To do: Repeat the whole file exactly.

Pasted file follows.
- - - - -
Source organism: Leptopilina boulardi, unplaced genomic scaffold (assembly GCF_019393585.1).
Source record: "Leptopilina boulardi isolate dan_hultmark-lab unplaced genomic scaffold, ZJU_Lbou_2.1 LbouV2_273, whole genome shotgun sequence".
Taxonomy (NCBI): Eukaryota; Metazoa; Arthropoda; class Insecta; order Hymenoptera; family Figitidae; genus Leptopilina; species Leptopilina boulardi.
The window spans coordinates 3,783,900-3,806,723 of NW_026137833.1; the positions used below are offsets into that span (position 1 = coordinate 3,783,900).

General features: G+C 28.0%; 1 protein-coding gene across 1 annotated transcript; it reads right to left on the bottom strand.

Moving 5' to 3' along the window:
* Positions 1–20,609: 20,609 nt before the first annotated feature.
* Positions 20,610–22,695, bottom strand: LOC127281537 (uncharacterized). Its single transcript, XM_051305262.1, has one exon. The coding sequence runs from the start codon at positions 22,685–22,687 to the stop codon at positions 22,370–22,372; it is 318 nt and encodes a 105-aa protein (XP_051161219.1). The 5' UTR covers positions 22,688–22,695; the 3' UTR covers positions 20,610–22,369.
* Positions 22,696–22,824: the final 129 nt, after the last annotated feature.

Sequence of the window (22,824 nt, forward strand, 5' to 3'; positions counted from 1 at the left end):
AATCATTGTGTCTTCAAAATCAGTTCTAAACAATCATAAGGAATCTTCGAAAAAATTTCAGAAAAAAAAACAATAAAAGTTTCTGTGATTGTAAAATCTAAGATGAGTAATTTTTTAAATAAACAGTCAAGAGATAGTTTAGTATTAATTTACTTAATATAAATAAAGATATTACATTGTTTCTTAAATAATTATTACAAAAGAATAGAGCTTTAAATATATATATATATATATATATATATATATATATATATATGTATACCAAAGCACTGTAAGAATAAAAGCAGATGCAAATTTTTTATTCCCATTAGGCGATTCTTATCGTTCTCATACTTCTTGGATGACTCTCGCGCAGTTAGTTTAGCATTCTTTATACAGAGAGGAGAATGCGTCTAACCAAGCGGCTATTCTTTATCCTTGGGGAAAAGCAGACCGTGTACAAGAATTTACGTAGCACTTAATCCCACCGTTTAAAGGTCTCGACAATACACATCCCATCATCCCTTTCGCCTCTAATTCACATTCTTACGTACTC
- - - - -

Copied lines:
Source organism: Leptopilina boulardi, unplaced genomic scaffold (assembly GCF_019393585.1).
Source record: "Leptopilina boulardi isolate dan_hultmark-lab unplaced genomic scaffold, ZJU_Lbou_2.1 LbouV2_273, whole genome shotgun sequence".
Taxonomy (NCBI): Eukaryota; Metazoa; Arthropoda; class Insecta; order Hymenoptera; family Figitidae; genus Leptopilina; species Leptopilina boulardi.
The window spans coordinates 3,783,900-3,806,723 of NW_026137833.1; the positions used below are offsets into that span (position 1 = coordinate 3,783,900).

General features: G+C 28.0%; 1 protein-coding gene across 1 annotated transcript; it reads right to left on the bottom strand.

Moving 5' to 3' along the window:
* Positions 1–20,609: 20,609 nt before the first annotated feature.
* Positions 20,610–22,695, bottom strand: LOC127281537 (uncharacterized). Its single transcript, XM_051305262.1, has one exon. The coding sequence runs from the start codon at positions 22,685–22,687 to the stop codon at positions 22,370–22,372; it is 318 nt and encodes a 105-aa protein (XP_051161219.1). The 5' UTR covers positions 22,688–22,695; the 3' UTR covers positions 20,610–22,369.
* Positions 22,696–22,824: the final 129 nt, after the last annotated feature.

Sequence of the window (22,824 nt, forward strand, 5' to 3'; positions counted from 1 at the left end):
AATCATTGTGTCTTCAAAATCAGTTCTAAACAATCATAAGGAATCTTCGAAAAAATTTCAGAAAAAAAAACAATAAAAGTTTCTGTGATTGTAAAATCTAAGATGAGTAATTTTTTAAATAAACAGTCAAGAGATAGTTTAGTATTAATTTACTTAATATAAATAAAGATATTACATTGTTTCTTAAATAATTATTACAAAAGAATAGAGCTTTAAATATATATATATATATATATATATATATATATATATATATGTATACCAAAGCACTGTAAGAATAAAAGCAGATGCAAATTTTTTATTCCCATTAGGCGATTCTTATCGTTCTCATACTTCTTGGATGACTCTCGCGCAGTTAGTTTAGCATTCTTTATACAGAGAGGAGAATGCGTCTAACCAAGCGGCTATTCTTTATCCTTGGGGAAAAGCAGACCGTGTACAAGAATTTACGTAGCACTTAATCCCACCGTTTAAAGGTCTCGACAATACACATCCCATCATCCCTTTCGCCTCTAATTCACATTCTTACGTACTC